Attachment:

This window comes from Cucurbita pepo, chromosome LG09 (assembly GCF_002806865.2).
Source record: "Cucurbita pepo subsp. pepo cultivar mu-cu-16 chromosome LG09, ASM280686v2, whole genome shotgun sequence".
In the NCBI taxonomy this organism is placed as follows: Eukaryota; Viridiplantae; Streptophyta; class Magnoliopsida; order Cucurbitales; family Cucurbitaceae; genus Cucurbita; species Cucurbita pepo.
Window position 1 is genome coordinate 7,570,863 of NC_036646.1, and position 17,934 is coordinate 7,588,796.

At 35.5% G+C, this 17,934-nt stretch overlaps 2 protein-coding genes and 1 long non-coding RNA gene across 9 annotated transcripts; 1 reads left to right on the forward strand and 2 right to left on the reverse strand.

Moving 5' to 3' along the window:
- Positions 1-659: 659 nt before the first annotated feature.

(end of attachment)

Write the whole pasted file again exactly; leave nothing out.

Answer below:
This window comes from Cucurbita pepo, chromosome LG09 (assembly GCF_002806865.2).
Source record: "Cucurbita pepo subsp. pepo cultivar mu-cu-16 chromosome LG09, ASM280686v2, whole genome shotgun sequence".
In the NCBI taxonomy this organism is placed as follows: Eukaryota; Viridiplantae; Streptophyta; class Magnoliopsida; order Cucurbitales; family Cucurbitaceae; genus Cucurbita; species Cucurbita pepo.
Window position 1 is genome coordinate 7,570,863 of NC_036646.1, and position 17,934 is coordinate 7,588,796.

At 35.5% G+C, this 17,934-nt stretch overlaps 2 protein-coding genes and 1 long non-coding RNA gene across 9 annotated transcripts; 1 reads left to right on the forward strand and 2 right to left on the reverse strand.

Moving 5' to 3' along the window:
- Positions 1-659: 659 nt before the first annotated feature.